Unhappy consciousness

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For Hegel the unhappy consciousness (German: das unglückliche Bewußtsein) is associated with a stage in the history of the development of the freedom of self-consciousness. This stage of Hegel's Phenomenology of Spirit follows after the phase of the master-slave consciousness.

The three phases are: Stoicism, followed by scepticism or cynicism, followed by the ascetic unhappy consciousness.

Stoicism, Epicureanism and Hedonism[edit]

For Hegel the resolution of the master slave dialectic in stoicism, hedonism and epicureanism is not lasting. The period in history Hegel associates with this is from the time of Alexander the Great on through the times of the Roman Empire.

This Roman Stoicism is for Hegel something of a false resolution of the master-slave dialectic, it emphasises only the freedom of thought. In the Stoic's distancing of himself from the world of desires, of pain and pleasure he achieves a freedom of conscience, but that he ignores the concrete reality is apparent in the unsatisfactory resolution of the master slave dialectic. He is ignoring the reality of the dissatisfaction apparent for both master and slave.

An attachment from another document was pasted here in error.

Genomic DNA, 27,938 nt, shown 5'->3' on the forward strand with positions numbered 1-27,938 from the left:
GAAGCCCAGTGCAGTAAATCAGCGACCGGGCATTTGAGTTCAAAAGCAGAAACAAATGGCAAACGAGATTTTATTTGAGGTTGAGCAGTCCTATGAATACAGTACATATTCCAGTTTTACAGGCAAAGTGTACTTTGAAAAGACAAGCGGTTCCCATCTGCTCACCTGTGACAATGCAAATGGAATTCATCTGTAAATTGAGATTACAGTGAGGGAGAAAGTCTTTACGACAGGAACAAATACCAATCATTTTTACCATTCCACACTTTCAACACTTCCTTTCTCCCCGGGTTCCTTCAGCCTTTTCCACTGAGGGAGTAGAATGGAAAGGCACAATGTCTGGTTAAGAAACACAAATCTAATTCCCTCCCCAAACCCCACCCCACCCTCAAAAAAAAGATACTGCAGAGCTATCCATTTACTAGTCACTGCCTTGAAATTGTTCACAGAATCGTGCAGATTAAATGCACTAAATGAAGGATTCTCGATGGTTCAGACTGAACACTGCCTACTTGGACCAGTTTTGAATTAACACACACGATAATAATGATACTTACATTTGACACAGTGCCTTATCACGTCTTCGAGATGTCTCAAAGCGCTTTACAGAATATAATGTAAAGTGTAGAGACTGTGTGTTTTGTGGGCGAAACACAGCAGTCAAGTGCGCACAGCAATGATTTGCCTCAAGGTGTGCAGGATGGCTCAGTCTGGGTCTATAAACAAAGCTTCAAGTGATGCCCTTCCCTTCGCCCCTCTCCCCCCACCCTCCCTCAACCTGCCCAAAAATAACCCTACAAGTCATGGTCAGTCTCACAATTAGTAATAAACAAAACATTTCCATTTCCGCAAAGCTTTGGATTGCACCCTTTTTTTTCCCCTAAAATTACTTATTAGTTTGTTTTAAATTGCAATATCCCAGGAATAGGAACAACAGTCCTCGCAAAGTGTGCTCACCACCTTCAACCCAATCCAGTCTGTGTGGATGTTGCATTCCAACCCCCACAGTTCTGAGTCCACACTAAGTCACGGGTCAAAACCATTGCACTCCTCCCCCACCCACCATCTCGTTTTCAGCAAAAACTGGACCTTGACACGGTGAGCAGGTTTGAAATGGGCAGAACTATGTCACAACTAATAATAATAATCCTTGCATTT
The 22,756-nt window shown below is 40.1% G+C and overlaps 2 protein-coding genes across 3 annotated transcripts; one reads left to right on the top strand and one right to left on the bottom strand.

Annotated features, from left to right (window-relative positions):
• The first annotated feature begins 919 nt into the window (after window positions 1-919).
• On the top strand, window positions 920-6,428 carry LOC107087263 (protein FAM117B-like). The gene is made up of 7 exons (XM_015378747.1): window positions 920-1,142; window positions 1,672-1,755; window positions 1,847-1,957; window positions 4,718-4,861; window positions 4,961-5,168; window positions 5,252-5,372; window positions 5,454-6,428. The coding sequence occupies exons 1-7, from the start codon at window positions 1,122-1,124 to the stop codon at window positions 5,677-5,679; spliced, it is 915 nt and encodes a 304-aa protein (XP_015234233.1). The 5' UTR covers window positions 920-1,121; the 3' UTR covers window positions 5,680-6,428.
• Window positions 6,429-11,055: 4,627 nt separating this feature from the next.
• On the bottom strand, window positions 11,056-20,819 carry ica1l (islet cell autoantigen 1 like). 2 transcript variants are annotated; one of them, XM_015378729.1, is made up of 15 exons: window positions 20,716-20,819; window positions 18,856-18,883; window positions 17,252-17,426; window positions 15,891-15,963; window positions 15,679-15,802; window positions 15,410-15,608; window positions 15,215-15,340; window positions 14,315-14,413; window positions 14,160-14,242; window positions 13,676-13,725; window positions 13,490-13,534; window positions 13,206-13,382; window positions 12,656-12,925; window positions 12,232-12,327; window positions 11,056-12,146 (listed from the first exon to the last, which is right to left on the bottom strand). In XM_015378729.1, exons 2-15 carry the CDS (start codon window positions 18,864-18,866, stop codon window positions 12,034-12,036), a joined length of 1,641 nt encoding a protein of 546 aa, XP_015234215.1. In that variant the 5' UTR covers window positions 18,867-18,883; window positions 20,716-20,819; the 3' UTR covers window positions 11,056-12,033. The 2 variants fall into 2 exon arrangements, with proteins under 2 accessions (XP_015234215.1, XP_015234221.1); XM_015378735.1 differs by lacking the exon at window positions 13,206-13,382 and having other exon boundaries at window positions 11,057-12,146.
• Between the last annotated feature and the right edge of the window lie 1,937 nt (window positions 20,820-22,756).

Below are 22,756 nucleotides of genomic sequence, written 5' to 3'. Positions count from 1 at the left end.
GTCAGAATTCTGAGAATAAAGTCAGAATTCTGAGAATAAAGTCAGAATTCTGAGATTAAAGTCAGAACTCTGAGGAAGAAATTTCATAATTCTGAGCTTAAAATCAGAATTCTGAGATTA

Scepticism and Cynicism[edit]

So for Hegel history shows that stoicism is replaced by scepticism and cynicism. Here again the complete disbelief in society, rather than the reasoned and calculated disbelief of the stoic, eventually leads to a dissolution of oneself. The comedy of the cynic that is directed against society, eventually begins to turn against the comedian. The idea of goodness is seen as completely foreign to mankind.

The Unhappy Consciousness[edit]

In this externalisation of the good from human affairs we see forming what Hegel calls the unhappy consciousness. This, Hegel associates with much of the early Christian era when people turned away from the world through ascetic and monastic life and prayer.

Of course, for Hegel, each of these stages is an attainment, the achievement of the unhappy consciousness is the truth of the will, which has been trained and nurtured though the ascetic life.

The contradictions in the unhappy consciousness are given some resolution in the person of Jesus Christ. Here the temporal and eternal are combined and held up toward a higher plane wherein life now posits an afterlife. Yet it remains an unhappy consciousness since all goodness is alienated in God or in the afterlife.